Our forecast that the FED meeting could produce a short-term rally worked … for one day. But sentiment remains fragile, and the “sell-the-rally” mode is still on, which caused on Thursday one of the largest daily drops for Nasdaq since the pandemic hit (-5%). However, US indices managed to post very small losses for the week with the exception of Nasdaq which registered a 1.5% drop. The forecast for a contrarian rally in the coming weeks still holds. Europe under-performed, with most indices down about 4%, as the EU is moving closer to an embargo of Russian oil and speculation on the next Putin move is escalating.
The FED raised rates by 0.5%, as widely expected. It also announced the commencement of its balance sheet reduction. However, the most important elements were to be found in the press conference. Mr. Powell mentioned a few significant points which should give us a guide for the markets, despite the noise that the volatility creates. He said that financial conditions have already tightened significantly and that the current market pricing of the 2-year bond probably discounts where the FED rates should be. The 2-year was trading close to 3% but dropped to almost 2.7% after his comments. Everything put together, one can conclude that the FED is not looking to raise rates more than 2.75%-3.00%, this year, despite the market speculation for an even more aggressive stance. Enough damage has already been done, was the main message.
The April CPI (inflation) number in the US is the most awaited macro of the week. It is expected to drop to 8.1%, on an annual basis, compared to the 8.5% of March. The monthly increase is expected to be just 0.2%, the smallest in many months. The “peak inflation” theme is going to have its first test.
The Bank of England raised interest rates to 1% and gave guidance for another two increases until year end. The Austrian ECB member said that the governing council will discuss a rate increase in June, a possibility that had not been discounted yet by the market, with July being the earliest of the forecasts.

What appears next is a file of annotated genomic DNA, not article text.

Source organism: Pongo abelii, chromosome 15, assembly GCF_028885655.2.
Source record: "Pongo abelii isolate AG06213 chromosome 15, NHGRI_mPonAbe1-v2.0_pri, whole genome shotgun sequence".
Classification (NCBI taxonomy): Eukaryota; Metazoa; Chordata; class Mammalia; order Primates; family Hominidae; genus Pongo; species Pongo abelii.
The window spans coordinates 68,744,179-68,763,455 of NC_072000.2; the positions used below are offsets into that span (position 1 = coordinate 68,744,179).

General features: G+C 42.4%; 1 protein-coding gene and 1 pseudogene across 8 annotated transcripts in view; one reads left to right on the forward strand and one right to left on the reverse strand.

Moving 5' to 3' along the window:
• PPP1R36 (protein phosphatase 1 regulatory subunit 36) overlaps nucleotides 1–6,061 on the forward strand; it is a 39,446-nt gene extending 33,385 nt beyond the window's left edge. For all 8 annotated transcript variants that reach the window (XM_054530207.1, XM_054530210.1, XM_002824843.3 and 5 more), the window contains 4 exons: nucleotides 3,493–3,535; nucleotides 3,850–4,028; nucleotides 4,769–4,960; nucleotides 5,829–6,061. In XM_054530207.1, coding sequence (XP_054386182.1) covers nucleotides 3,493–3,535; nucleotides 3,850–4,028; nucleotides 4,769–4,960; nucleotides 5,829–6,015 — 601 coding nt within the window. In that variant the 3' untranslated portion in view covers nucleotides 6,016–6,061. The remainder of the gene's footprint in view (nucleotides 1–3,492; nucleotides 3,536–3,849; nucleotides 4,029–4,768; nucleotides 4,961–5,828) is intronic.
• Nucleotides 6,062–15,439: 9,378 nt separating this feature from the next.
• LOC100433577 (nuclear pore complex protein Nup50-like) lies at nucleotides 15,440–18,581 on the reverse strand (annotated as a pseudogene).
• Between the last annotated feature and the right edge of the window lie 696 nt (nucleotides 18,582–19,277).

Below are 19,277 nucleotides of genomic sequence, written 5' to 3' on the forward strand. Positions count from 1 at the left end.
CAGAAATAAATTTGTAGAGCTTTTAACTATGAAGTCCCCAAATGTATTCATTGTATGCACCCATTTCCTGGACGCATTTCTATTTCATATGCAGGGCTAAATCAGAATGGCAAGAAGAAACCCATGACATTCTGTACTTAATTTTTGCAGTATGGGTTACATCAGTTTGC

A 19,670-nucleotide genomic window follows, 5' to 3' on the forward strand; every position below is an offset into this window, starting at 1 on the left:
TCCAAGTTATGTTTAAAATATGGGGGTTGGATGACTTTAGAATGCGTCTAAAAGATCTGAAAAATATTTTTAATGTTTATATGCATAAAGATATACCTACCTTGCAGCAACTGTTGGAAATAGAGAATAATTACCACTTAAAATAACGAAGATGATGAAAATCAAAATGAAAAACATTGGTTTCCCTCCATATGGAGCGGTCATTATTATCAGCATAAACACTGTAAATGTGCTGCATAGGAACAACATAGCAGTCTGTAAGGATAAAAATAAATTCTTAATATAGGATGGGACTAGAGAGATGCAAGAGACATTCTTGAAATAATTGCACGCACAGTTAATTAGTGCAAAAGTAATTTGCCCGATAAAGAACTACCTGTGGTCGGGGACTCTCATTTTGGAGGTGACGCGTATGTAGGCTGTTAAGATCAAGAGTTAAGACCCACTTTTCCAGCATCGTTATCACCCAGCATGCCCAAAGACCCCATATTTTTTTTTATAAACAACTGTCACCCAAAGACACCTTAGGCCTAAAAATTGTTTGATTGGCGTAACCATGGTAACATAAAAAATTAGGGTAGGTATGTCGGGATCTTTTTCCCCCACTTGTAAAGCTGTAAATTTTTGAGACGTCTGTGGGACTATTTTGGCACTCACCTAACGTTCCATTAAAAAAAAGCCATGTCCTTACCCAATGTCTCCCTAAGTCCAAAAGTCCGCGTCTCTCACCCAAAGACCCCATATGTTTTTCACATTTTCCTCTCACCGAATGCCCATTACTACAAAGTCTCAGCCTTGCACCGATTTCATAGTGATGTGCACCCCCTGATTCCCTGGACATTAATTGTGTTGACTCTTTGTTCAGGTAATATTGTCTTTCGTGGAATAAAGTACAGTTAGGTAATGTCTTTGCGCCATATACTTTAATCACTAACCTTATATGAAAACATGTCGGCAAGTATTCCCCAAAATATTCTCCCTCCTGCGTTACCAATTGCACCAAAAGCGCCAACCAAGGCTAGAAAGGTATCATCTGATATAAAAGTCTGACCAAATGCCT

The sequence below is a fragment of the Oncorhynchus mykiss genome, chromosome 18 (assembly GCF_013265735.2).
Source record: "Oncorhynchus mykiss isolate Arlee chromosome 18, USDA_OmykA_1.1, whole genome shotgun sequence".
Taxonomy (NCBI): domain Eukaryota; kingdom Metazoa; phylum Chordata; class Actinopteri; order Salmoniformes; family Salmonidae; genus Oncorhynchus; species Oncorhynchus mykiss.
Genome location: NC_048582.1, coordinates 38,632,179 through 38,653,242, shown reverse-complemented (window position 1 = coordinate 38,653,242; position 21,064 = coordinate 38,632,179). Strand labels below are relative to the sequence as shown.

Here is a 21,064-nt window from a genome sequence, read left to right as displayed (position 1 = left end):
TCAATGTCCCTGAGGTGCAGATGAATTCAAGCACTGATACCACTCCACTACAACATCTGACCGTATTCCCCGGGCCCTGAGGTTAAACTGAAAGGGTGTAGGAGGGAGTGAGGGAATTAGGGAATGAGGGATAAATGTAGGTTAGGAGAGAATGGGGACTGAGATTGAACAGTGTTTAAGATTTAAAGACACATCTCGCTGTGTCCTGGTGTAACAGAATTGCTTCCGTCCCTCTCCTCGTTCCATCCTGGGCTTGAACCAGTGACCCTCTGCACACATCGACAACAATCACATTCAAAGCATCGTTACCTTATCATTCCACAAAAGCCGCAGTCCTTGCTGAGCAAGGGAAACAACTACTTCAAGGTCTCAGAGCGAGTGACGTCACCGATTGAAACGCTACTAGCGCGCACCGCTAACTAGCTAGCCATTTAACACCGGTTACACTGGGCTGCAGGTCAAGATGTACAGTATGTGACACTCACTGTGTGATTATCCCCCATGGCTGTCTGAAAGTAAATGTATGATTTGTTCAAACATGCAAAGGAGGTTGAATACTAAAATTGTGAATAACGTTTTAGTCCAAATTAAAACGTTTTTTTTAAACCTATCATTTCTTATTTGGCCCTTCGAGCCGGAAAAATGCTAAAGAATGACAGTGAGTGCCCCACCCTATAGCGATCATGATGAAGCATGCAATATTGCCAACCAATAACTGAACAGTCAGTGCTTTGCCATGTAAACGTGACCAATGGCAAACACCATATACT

The US labor market continued to show strength. The April non-farm payrolls rose by 428’000, more than expected and unemployment remained stable at 3.6% However, the weekly initial jobless claims have started to rise in recent weeks, so we could see some first signs of weakness in the labor market, in the summer months.
Economic activity in the US, however, continues to slow down. The April Manufacturing ISM index dropped to 55.4 from 57.1 in March, while Services also dropped to 57.1 from 58.3.
Government bond yields were mixed. The long-term rates rose significantly, while the short-term rates actually moved lower. The 10-year is trading at 3.15%, while the 2-year yield is around 2.7%, down from its high of almost 3%. The market is probably changing its views about how high the short-term rates can move and the yield curve is steepening. This is potentially good news.
Oil prices rose, as the EU is preparing an embargo for Russian oil by year end, although countries will have to be excluded (Hungary, Slovakia, Czech).
Gold has failed, once again, to capitalize on markets turmoil. It trades close to 1850$, down almost 10% from its recent high, which was registered at the early days of the Russian invasion.
Equities: Weekly Performance
Charts of the Week
Nasdaq has entered again its long-term trend channel
This is the chart of Nasdaq for the last 10 years, which shows a very well defined up-trend (green lines), compatible with the growth of Technology companies and their ever-increasing importance in our everyday lives. What is interesting is that the index in those 10 years has always traded within the upper and lower boundaries of this channel. What is even more interesting is that after the pandemic and the craze of investors about some Technology companies which led to various bubbles in the sector, the Index “flew out” of this trend (yellow region). This of course proved again to be unsustainable, in a similar way to the 1999 boom and bust. We are going through an ugly correction of the exaggeration which took place in 2020 and especially in 2021. The positive news is that the index is now back to its long-term channel and the downside looks to be limited to about 5-10% from current levels, while the upside is uncapped on a 3-5year time horizon.
The short-maturities US yields look very attractive
The chart shows the yield curve of the US Government Bonds and how it moved upwards from December (purple) to March (blue) and now (yellow), in just 5 months. The yield curve is a chart of the interest rates offered to the investor of a Government bond for various maturities, from a few months up to 30 years. If we were to concentrate on the short-end (left side) of the yield curve, one can see that the 1-year bond now offers almost 2% yield while the 3-5 years offer close to 3% yield. One can also notice that only 6 months ago, the yield on these 3-5 years maturities were closer to 1%. After the recent remarks of the FED’s Chairman J. Powell, it is very difficult to imagine that the yield of the short maturity bonds can move significantly higher than 3%, offering perhaps a unique entry point for USD investors. In the event of a recession hitting the US economy, having bought these bonds at these yields would also offer very decent capital gains.
Equities Performance: Factset
Chart 1: Factset
Chart 2: Indosuez Asset Management
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